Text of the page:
San Francisco had been hot. It was one of those October days in the city which make the natives sweat, swear, and bless the fog they had cursed the week before. Already the radio predicted another day in the upper eighties.
Trudging up the driveway from the Sisters’ Residence to the main college building, Mary Helen stopped to catch her breath. Sisters’ Residence, indeed! Nothing but academia for “convent,” she thought, staring back at the plain, squat structure. It looked like the college’s poor relation. She didn’t know if she’d ever get used to calling that unpretentious square anything but a convent. As long as she was living on the hill, however, she figured the only decent thing to do was try.
Shielding her eyes against the glaring sun, the old nun admired the imposing building ahead. Its majestic stonework shimmered against the cloudless sky. All its windows, like so many slits in a castle turret, were flung open to catch the morning coolness. Even the gargoyles seemed to be sweating.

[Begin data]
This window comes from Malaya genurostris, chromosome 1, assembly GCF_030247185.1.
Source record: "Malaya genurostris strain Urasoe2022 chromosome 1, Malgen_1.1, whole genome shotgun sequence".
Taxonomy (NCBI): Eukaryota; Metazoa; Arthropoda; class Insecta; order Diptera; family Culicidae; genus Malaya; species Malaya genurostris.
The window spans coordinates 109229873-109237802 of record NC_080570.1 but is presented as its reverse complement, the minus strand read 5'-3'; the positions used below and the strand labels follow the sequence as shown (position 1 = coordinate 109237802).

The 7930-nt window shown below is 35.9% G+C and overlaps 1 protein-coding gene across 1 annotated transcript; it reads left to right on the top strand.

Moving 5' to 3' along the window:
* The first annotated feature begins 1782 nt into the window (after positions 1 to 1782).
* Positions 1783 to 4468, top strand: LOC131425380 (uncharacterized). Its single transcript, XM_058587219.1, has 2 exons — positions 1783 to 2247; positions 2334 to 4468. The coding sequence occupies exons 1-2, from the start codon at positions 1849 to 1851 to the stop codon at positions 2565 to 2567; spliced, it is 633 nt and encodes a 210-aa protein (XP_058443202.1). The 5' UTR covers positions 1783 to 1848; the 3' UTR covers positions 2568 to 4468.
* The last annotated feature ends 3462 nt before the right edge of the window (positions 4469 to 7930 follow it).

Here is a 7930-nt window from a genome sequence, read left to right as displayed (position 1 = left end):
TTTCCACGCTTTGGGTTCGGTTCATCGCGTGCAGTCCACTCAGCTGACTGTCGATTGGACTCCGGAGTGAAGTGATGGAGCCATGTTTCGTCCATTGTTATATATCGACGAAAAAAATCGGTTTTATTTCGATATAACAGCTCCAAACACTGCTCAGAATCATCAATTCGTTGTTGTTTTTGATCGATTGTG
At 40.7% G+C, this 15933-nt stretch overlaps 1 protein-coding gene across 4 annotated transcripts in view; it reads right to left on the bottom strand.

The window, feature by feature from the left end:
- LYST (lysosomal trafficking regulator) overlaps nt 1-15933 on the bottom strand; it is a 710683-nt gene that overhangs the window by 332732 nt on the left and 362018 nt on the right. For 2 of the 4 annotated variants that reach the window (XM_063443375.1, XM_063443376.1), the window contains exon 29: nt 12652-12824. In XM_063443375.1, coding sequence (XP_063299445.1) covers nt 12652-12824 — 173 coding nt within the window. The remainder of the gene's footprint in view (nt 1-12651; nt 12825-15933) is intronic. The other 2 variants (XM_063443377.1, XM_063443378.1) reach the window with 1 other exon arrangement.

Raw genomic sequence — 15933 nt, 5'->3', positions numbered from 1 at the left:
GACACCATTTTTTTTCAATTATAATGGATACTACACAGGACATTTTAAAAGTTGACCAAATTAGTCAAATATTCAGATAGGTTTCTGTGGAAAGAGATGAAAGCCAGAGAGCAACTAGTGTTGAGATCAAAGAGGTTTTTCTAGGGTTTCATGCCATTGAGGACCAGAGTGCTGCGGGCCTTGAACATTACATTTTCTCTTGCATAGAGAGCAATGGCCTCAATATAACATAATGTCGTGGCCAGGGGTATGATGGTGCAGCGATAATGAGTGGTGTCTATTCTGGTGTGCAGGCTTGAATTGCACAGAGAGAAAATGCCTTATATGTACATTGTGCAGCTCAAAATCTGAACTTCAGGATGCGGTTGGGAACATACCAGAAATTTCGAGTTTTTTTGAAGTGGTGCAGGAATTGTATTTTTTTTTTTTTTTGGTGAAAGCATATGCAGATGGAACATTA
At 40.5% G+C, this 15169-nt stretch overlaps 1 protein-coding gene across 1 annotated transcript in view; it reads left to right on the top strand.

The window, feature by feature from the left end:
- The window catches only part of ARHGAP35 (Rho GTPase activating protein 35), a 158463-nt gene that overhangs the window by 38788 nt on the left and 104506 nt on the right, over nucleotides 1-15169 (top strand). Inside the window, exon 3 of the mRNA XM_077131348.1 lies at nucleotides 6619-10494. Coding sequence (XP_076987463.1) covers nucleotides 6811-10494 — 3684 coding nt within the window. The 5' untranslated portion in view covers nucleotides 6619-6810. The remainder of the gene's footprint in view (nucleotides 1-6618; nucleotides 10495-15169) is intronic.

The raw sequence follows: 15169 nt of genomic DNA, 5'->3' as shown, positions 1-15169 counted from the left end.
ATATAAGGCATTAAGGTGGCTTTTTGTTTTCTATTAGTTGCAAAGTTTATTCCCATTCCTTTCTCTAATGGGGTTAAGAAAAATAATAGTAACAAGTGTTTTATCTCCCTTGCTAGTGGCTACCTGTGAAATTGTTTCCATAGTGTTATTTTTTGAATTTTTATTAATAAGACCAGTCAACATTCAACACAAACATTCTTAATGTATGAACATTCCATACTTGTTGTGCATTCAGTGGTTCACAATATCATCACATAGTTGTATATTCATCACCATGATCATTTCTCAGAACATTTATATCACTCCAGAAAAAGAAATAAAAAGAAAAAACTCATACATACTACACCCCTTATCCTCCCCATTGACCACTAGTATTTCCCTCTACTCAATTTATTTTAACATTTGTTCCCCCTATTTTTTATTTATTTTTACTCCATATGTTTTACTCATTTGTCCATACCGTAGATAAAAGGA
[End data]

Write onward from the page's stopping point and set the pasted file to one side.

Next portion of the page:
It’s going to be a scorcher, she thought, checking her watch. Nine-thirty. Plenty of time. Her appointment with Professor Villanueva wasn’t until nine forty-five.
As she approached the side of the building, voices tore through the quiet. Stopping, she looked up. The sounds were coming from one of the first few tiny windows on the second floor. Although at first she could not make out what was being said, the tone was unmistakable—anger.
“Bastardo!” a furious voice shouted.
Mary Helen hurried around to the front of the building. No matter what the language, there are some words you can always understand.
“Morning, Sister.” A student passed her on the front steps of the main building. Mary Helen hesitated before the ornate double doors. Above them, rococo lanterns framed gold-leaf letters proclaiming: Mount St. Francis College for Women, Founded MCMXXX.